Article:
What they will do with that income remains to be seen. While many will be tempted to improve their standard of living through purchases, you may be able to encourage them to take a longer view. As the increase in take-home pay is beginning to kick in, now could be the perfect time to point out reasons to increase retirement savings. Better yet, it might be the right time to amend the plan to allow for automatic increases in deferral amounts.


Adding financial education sessions

An ongoing program of education about the retirement plan is key to helping employees make good choices to benefit their futures. But as the first significant change in the income tax law in nearly four decades takes effect, adding an extra employee educational session with your plan’s financial advisor could be a smart move.

Along with the discussion of increasing contributions and effective investment strategies, this could be a good time to discuss the relative advantages of pre-tax versus Roth contributions — if your plan offers a choice. With employees enjoying lower tax rates in 2018, they might benefit more from contributing to a Roth account in the 401(k) plan. In fact, because the new tax rates for individuals are set to expire in eight years, now may be a good time for them to build their Roth account without worrying so much about the tax consequences. If the tax rates revert later, employees can resume saving in their traditional pre-tax accounts.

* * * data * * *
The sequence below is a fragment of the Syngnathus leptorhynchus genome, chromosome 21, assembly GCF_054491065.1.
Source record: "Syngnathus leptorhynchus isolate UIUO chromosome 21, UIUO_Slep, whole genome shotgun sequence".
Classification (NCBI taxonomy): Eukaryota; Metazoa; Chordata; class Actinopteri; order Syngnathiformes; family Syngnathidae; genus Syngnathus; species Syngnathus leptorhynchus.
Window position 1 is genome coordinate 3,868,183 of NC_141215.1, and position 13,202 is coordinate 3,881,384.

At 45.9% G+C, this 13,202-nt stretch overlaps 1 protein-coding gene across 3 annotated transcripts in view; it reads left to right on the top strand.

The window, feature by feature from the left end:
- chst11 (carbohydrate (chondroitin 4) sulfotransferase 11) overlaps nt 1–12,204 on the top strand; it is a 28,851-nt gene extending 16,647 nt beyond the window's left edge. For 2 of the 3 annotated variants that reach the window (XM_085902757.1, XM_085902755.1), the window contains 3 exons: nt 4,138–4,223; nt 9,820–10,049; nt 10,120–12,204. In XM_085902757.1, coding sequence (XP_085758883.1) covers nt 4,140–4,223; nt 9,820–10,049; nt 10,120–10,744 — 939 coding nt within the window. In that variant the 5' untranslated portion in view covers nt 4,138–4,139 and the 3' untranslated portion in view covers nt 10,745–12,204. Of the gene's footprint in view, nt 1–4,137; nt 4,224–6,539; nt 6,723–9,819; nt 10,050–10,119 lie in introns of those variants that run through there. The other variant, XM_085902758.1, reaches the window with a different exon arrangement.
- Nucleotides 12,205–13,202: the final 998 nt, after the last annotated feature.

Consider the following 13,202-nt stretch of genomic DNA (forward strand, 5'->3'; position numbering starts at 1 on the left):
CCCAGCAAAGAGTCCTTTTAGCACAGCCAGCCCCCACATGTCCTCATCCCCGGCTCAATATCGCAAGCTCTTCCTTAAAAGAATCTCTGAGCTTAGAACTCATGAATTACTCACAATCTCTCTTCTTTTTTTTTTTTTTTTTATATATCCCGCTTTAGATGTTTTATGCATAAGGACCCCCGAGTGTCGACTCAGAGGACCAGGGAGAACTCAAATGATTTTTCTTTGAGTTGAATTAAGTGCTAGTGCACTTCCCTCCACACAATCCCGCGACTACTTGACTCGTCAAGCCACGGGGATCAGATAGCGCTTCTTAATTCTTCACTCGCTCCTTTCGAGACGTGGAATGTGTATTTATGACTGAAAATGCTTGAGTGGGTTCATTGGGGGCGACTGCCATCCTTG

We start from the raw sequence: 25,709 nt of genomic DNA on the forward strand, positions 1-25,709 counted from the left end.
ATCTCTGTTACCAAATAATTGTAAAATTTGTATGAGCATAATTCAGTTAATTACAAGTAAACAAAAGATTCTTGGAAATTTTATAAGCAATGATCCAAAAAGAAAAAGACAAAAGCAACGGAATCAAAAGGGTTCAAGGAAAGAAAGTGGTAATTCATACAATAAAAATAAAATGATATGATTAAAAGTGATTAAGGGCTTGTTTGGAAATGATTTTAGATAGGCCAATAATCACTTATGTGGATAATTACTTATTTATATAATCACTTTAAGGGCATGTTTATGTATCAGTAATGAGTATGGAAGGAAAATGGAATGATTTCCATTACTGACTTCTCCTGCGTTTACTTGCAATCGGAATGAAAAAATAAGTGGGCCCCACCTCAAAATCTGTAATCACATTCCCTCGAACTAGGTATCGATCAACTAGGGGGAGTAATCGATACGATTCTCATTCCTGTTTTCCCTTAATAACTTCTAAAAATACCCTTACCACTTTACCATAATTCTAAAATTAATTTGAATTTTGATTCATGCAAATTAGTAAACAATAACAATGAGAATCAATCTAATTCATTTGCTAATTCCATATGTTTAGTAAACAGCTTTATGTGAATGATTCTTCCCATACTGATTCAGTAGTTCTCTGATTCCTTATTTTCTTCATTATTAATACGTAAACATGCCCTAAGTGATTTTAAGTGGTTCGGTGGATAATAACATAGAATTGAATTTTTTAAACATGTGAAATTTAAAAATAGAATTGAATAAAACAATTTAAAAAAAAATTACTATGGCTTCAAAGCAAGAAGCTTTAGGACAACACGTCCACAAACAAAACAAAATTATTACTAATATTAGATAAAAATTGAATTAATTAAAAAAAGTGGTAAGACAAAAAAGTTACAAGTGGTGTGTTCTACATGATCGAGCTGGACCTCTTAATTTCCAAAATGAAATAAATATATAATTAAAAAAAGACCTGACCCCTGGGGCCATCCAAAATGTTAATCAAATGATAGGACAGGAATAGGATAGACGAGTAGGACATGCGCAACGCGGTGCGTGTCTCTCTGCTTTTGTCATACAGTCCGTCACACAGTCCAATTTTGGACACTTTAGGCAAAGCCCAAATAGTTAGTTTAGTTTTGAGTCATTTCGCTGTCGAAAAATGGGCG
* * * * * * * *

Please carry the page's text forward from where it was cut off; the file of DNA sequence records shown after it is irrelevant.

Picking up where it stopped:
Illustrating the potential impact of increased retirement savings requires several assumptions which, of course, should be thoroughly explained to employees. Even with the fine print, illustrations like the one here could encourage employees to save more for the future — without feeling a pinch in their wallets.


For illustrative purposes only. Assumes 8% average annual rate of return, compounded annually and is not based on any specific investment or savings strategy.

Of course, the tax savings projected by experts and laypersons alike are only projections, and how the new laws play out could be different.




Only time will tell. But the bottom line for plan sponsors is this: Take every reasonable opportunity to remind employees about the reasons to save. Educate them about the opportunity they already have to save for the future. When you have a chance — like this one — to add even more reasons to save, by all means, do so. That little bit of encouragement could make a big difference for your employees.




Plan Sponsors Ask...

Q: There are a few accounts in our 401(k) plan that belong to people we can no longer find. They moved and didn’t provide a forwarding address. We plan to terminate our plan, which makes it even more important that we find these “lost” participants. What can we do?